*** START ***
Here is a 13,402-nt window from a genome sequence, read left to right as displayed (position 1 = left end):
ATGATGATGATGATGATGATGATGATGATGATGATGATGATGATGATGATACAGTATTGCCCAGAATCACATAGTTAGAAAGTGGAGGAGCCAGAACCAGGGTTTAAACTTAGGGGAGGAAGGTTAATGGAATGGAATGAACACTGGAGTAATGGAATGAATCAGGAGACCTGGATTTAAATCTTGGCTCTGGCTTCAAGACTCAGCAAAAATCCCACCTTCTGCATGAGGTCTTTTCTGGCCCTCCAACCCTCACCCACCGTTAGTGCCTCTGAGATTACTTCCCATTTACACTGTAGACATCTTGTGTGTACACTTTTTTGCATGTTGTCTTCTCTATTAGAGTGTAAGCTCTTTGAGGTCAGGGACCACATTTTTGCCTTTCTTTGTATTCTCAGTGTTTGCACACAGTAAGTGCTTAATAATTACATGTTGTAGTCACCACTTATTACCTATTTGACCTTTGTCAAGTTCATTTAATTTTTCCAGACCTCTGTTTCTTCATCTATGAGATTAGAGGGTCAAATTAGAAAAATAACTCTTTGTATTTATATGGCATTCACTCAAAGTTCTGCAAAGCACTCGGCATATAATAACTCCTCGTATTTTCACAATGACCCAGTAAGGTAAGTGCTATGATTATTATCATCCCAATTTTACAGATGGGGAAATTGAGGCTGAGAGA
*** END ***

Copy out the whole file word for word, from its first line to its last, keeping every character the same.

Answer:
Here is a 13,402-nt window from a genome sequence, read left to right as displayed (position 1 = left end):
ATGATGATGATGATGATGATGATGATGATGATGATGATGATGATGATGATACAGTATTGCCCAGAATCACATAGTTAGAAAGTGGAGGAGCCAGAACCAGGGTTTAAACTTAGGGGAGGAAGGTTAATGGAATGGAATGAACACTGGAGTAATGGAATGAATCAGGAGACCTGGATTTAAATCTTGGCTCTGGCTTCAAGACTCAGCAAAAATCCCACCTTCTGCATGAGGTCTTTTCTGGCCCTCCAACCCTCACCCACCGTTAGTGCCTCTGAGATTACTTCCCATTTACACTGTAGACATCTTGTGTGTACACTTTTTTGCATGTTGTCTTCTCTATTAGAGTGTAAGCTCTTTGAGGTCAGGGACCACATTTTTGCCTTTCTTTGTATTCTCAGTGTTTGCACACAGTAAGTGCTTAATAATTACATGTTGTAGTCACCACTTATTACCTATTTGACCTTTGTCAAGTTCATTTAATTTTTCCAGACCTCTGTTTCTTCATCTATGAGATTAGAGGGTCAAATTAGAAAAATAACTCTTTGTATTTATATGGCATTCACTCAAAGTTCTGCAAAGCACTCGGCATATAATAACTCCTCGTATTTTCACAATGACCCAGTAAGGTAAGTGCTATGATTATTATCATCCCAATTTTACAGATGGGGAAATTGAGGCTGAGAGA